I went over to Texas Bright Ideas, a lighting store in Wolf Ranch, to ask owner Kelly Kimbrel about LED lights.  LED stands for light-emitting diode, and they generate light by the movement of electrons in a semi-conductor.  An LED has more in common with your computer than it does with Edison’s bulbs.  Not only can a 10.5 watt LED produce as much light as a 60 watt incandescent bulb, but it will last about 25 times longer, so it is a great choice in a location where it is difficult to change a bulb, like a high ceiling or a streetlight.  When an LED finally does wear out, disposal is not a problem because, unlike compact fluorescent bulbs, LEDs do not contain mercury.  Also in contrast with compact fluorescents, LEDs come on instantly with full brightness, and can be turned off and on frequently without shortening the lifespan of the bulb.


At present, LED fixtures make up less than 5% of Mr. Kimbrel’s business, but he believes they are the wave of the future.  When he and his wife built their own home, they installed a wide variety of lights, including both compact fluorescent and LED fixtures to compare for themselves.  They have since replaced all the compact fluorescents with LEDs.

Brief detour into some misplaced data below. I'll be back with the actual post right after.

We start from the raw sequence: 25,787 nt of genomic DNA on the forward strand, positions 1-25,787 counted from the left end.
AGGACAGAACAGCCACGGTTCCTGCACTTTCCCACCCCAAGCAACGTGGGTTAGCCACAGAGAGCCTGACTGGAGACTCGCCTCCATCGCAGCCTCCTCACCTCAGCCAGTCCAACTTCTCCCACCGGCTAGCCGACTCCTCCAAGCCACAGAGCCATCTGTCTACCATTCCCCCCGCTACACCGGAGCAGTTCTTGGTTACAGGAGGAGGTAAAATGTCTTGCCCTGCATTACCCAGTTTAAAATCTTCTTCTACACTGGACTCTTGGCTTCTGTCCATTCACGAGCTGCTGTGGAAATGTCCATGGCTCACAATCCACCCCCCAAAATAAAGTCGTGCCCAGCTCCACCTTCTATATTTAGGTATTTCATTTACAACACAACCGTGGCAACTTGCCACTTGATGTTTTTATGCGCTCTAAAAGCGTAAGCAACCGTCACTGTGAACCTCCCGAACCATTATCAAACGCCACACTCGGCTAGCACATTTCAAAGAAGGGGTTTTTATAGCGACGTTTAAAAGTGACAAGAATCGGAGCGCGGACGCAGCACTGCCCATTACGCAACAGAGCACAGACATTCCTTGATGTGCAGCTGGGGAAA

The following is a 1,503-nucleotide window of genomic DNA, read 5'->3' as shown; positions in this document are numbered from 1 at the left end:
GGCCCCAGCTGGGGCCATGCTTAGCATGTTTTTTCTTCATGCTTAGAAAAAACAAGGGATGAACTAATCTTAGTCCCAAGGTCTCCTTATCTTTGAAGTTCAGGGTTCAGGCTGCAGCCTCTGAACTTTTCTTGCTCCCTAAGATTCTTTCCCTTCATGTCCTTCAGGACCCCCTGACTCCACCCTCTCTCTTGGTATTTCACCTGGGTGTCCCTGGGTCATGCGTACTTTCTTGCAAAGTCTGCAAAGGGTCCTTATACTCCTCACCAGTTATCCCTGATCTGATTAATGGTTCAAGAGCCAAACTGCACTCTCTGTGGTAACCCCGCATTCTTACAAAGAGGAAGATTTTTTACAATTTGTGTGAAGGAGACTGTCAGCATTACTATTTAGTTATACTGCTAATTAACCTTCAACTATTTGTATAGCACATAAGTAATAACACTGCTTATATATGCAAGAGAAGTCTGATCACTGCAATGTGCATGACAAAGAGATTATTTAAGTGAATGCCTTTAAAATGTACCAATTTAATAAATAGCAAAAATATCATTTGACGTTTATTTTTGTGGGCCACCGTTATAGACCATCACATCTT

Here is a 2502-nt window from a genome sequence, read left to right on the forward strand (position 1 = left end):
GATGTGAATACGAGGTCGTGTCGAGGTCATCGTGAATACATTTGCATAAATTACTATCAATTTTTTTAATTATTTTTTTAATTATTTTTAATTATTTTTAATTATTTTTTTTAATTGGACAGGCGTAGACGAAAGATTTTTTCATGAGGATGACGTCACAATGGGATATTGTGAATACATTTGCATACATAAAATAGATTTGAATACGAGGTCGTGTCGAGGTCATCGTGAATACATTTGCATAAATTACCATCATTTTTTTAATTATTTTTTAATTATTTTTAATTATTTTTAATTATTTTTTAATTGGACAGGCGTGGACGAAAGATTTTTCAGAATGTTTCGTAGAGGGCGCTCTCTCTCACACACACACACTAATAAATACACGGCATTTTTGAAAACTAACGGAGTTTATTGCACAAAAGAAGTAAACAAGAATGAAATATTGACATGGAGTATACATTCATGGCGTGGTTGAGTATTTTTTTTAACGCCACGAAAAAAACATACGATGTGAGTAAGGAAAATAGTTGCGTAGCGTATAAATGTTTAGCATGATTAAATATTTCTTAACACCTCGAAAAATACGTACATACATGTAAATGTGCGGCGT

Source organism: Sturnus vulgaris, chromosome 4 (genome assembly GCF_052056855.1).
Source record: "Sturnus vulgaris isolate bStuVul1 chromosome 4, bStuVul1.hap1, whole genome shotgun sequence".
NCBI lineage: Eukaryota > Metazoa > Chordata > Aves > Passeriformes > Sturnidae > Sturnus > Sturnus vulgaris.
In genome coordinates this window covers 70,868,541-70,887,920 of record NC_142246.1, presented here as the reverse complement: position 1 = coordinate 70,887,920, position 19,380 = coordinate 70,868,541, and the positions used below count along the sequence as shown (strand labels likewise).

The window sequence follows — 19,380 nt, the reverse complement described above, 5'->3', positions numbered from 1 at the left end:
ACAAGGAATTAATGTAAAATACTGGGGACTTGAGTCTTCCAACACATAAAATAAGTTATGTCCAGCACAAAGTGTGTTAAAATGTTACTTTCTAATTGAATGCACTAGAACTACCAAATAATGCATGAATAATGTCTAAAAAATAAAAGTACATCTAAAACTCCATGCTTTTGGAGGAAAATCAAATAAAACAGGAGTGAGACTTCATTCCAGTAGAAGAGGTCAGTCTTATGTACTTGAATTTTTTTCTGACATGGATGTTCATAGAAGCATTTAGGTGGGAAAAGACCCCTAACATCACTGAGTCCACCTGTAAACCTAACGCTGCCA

One feature of the Kimbrel’s new lights is especially appealing.  LEDs emit very little ultraviolet light so insects are not attracted.  The Kimbrel’s outdoor kitchen has an LED over the barbecue grill and a ceiling fan with an incandescent light over the sitting area.  The bugs swarm around the incandescent and ignore the LED completely.


After visiting with Mr. Kimbrel I headed over to Home Depot to see what kind of LEDs are available to a person who just wants to change a light bulb.  Since an LED is shaped like a computer chip, it can be put into almost any size or shape of device.  It doesn’t have to look like a light bulb, but many of them are made to look bulb-ish so we consumers will recognize them and put them into our lamps.  I found a 60 watt equivalent bulb-shaped LED for $15.  That sounds like a lot, but burning 3 hours a day it will last 18 years, compared to 11 months for an incandescent.  And while the incandescent uses over $7 of electricity a year, the LED gets by on $1.26.  Within two and a half years the LED will have paid for itself.  If it lasts the entire 18 years I will have saved over a hundred dollars in energy costs, which is a pretty bright investment.

Thursday, February 7, 2013